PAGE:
What is the Best Time to Walk, Morning or Evening?

Can’t decide between a morning or evening stroll? We explore the scientific evidence behind the best time to walk to optimize your health and fitness goals.

Key Points

  • Both morning and evening walks offer distinct health benefits.
  • Best time to walk depends on your goals (weight loss, energy boost, stress relief).
  • Morning walks may enhance metabolism and wakefulness.
  • Evening walks can promote relaxation and improve sleep quality.
  • Consistency is key – find a best time to walk that fits your routine.


Slipping on your walking shoes is a fantastic way to boost your physical and mental well-being. But with busy schedules, a common question arises: what is the best time to walk?

Is the invigorating morning air or the calming twilight a better fit for your daily walk? The answer, like many things in life, depends on your individual goals and preferences.

This comprehensive guide dives into the scientific evidence behind the best time to walk, exploring the unique benefits of both morning and evening strolls.

Whether you’re aiming for weight loss, an energy boost, or stress relief, we’ll help you determine the ideal time to lace up your shoes and get moving.

What is the Best Time to Walk, Morning or Evening?

What is the Best Time to Walk, Morning or Evening?

The Power of the Morning Walk

A brisk walk in the crisp morning air can be a fantastic way to jumpstart your day. Research suggests that morning walks may offer several health advantages.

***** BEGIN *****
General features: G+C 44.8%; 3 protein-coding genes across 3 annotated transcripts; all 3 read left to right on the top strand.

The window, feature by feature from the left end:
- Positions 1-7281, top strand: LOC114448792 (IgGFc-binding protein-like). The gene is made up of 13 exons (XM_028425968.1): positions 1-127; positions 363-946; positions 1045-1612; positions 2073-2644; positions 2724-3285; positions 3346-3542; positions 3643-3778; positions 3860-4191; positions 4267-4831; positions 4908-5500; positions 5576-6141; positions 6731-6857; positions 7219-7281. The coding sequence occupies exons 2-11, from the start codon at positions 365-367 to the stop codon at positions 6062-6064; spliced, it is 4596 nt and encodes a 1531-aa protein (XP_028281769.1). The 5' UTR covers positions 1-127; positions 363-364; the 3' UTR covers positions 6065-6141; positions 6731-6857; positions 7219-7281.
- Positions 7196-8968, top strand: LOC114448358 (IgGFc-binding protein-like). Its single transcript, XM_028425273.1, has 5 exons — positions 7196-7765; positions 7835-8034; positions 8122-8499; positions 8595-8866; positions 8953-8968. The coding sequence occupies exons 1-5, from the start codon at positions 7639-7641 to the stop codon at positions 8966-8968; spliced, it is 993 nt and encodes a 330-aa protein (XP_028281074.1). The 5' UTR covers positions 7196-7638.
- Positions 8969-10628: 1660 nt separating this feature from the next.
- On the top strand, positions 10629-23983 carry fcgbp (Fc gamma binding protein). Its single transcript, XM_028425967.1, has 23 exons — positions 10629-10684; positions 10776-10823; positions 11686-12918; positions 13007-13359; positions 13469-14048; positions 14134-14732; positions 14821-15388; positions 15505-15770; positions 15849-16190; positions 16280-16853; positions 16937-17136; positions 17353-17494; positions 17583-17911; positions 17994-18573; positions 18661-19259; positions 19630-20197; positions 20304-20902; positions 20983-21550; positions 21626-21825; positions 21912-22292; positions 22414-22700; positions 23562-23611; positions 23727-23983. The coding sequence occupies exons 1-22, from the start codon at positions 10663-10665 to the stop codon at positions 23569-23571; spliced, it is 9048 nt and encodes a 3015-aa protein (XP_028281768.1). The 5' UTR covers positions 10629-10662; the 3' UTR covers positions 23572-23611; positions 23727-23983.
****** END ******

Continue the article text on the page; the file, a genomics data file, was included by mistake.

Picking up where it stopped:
Enhanced metabolism

Studies like a 2019 research paper published in the International Journal of Obesity indicate that morning exercise, specifically walking before breakfast, can increase metabolism and promote fat burning.

Improved alertness

A 2013 study published in the journal Physiology & Behavior found that morning walks can enhance alertness and cognitive function throughout the day.

Boosted energy levels

Research published in the journal PLOS One in 2018 suggests that morning walks can elevate energy levels and reduce fatigue.

Better sleep regulation

While seemingly counter-intuitive, some studies suggest morning exercise can improve sleep quality. The theory is that morning activity helps regulate your circadian rhythm, leading to deeper sleep later in the day.

Evening Walks: A Time for Relaxation and Stress Relief

If mornings are a whirlwind, an evening walk can be a fantastic way to unwind after a long day. Here’s how evening strolls can benefit your health.

Stress reduction

A 2017 study published in the journal Medicine & Science in Sports & Exercise found that evening walks can effectively reduce stress levels and improve mood.

Improved sleep quality

Similar to morning walks, some research suggests that evening exercise can promote better sleep, particularly for those who struggle with insomnia.

Enhanced social interaction

Walking with a friend or family member in the evening can provide a valuable opportunity for social interaction and connection.

Enjoyable sunset scenery

The calming beauty of a sunset can add a touch of serenity to your evening walk.

Finding Your Perfect Walking Time

So, what is the best time to walk? Ultimately, the ideal time depends on your individual goals and preferences.

For weight loss

While both morning and evening walks offer benefits, some research suggests a slight edge for morning walks. Exercising before breakfast may lead to more efficient fat burning.

For increased energy

If you struggle with morning sluggishness, a morning walk can be a game-changer. Studies show it can enhance alertness and energy levels throughout the day.

For stress relief and relaxation

If you’re looking to unwind after a long day, consider an evening walk. Research suggests it can effectively reduce stress and promote better sleep.